Walk in Hong Kong – SoHo & Lan Kwai Fong
A walk through the lively party streets of Hong Kong’s SOHO and Lan Kwai Fong areas.
SoHo (Chinese: 蘇豪; also 荷南 and 荷南美食區; formally 中環蘇豪區) is an area of Hong Kong located on the western edge of Central, bordering Sheung Wan, known for its bars, restaurants and entertainment venues. The name is derived from its location: South of Hollywood Road.
The Central–Mid-Levels escalator was built in 1993; the now vibrant character of SoHo is attributed to the creation of the escalator system, which at the time was the longest escalator system in the world. Prior to the escalator construction, the area was populated by many elderly locals, old go-downs and porcelain shops.
The area now consists of restaurants, bars, nightclubs, art galleries and antique stores of Staunton Street and Elgin Street. SoHo also is home to the first full-time comedy club in Asia, The TakeOut Comedy Club Hong Kong. Hong Kong taxi drivers usually regard “SoHo” to mean either Staunton Street or Elgin Street.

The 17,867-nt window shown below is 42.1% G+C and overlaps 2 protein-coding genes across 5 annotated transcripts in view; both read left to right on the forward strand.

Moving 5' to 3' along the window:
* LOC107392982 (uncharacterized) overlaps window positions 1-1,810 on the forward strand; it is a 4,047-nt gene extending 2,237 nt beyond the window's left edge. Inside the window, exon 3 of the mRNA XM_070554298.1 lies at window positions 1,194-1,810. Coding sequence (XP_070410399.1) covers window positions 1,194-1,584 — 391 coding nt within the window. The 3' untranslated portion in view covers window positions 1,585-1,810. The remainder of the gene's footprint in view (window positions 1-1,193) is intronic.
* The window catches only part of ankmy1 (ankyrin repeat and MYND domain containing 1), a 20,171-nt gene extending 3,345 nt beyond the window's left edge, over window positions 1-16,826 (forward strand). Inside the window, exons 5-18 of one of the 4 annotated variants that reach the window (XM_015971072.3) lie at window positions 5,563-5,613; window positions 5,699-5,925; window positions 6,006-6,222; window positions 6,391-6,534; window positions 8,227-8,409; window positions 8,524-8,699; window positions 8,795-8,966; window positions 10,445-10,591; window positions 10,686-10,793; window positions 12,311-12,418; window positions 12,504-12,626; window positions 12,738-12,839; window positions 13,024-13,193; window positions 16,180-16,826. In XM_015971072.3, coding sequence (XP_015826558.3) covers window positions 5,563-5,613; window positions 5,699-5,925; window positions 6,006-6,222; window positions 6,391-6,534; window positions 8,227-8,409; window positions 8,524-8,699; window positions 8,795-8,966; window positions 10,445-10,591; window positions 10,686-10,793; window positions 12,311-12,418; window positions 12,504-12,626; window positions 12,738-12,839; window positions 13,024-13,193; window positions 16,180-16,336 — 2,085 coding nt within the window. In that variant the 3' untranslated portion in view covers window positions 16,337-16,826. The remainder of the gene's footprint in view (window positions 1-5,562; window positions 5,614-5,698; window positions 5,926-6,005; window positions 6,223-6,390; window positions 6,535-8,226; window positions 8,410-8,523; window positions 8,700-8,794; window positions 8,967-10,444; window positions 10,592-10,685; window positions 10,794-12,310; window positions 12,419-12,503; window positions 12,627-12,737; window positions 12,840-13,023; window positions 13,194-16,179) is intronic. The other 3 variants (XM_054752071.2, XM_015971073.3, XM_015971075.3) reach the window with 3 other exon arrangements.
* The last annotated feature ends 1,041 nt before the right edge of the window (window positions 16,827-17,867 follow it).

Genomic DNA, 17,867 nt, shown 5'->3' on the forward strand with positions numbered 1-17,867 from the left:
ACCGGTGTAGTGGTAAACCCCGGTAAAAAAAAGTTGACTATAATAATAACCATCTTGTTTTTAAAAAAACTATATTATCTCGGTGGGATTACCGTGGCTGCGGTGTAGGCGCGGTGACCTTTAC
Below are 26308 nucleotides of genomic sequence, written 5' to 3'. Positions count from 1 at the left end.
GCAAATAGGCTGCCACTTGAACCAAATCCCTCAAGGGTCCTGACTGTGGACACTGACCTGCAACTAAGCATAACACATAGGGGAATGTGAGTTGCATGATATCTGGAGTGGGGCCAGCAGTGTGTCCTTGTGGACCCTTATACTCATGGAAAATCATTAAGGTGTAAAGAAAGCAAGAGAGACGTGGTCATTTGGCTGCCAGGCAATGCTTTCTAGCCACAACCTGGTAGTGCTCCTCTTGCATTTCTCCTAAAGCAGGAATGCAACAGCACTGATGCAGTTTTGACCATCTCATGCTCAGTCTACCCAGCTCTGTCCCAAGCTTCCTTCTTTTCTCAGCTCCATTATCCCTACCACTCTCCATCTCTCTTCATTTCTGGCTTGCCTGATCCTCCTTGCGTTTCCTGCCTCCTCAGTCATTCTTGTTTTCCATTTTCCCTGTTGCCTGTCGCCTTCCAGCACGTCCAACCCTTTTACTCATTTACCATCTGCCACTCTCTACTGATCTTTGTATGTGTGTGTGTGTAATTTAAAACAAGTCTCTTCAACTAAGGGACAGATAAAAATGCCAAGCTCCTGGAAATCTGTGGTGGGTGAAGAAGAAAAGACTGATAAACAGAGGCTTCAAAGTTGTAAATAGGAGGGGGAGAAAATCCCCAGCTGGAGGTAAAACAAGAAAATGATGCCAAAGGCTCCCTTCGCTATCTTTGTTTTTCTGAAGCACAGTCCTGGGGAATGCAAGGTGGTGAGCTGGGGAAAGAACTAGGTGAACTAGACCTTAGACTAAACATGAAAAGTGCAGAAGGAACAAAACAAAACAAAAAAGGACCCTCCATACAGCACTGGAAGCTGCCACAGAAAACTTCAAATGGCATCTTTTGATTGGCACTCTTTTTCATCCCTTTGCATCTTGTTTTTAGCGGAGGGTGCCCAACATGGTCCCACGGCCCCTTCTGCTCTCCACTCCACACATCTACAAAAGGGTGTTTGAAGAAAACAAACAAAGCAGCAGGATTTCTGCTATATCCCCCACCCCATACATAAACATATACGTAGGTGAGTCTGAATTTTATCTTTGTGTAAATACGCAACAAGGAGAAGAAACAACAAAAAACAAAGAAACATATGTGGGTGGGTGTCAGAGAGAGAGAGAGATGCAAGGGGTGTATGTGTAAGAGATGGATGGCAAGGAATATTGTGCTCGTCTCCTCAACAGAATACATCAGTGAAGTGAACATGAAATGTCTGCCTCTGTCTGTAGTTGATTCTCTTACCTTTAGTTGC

Buildings in the SoHo area are a mix of commercial/residential, with the commercial businesses on the lower floors, and residential above the First Floors. Around the same time the Mid-Levels Escalator was built, a few foreigners started to move into the area, taking up both commercial premises and renting flats. At the time the flats were cheaper than other expat areas in Hong Kong, and only a few minutes’ walk from the business district.
Lan Kwai Fong (often abbreviated as LKF) is a small square of streets in Central, Hong Kong. The area was dedicated to hawkers before the Second World War, but underwent a renaissance in the mid-1980s. It is now a popular expatriate haunt in Hong Kong for drinking, clubbing and dining. The street Lan Kwai Fong is L-shaped with two ends joining with D’Aguilar Street.
Lan Kwai Fong as an area is defined by D’Aguilar Street and the smaller lane, Lan Kwai Fong, an L-shaped, cobble-stoned lane. Both streets turn 90 degrees to form a rectangle. It is near the Mid-Levels. Its eating and drinking establishments are considered upmarket in price and the area is also considered a tourist spot.
From the west side of the rectangle, Wo On Lane and Wing Wah Lane extend to host several more spots for drinks and food. The area arguably extends to Wellington Street and Wyndham Street, through to the Hong Kong Fringe Club. It is also home to a small number of art galleries.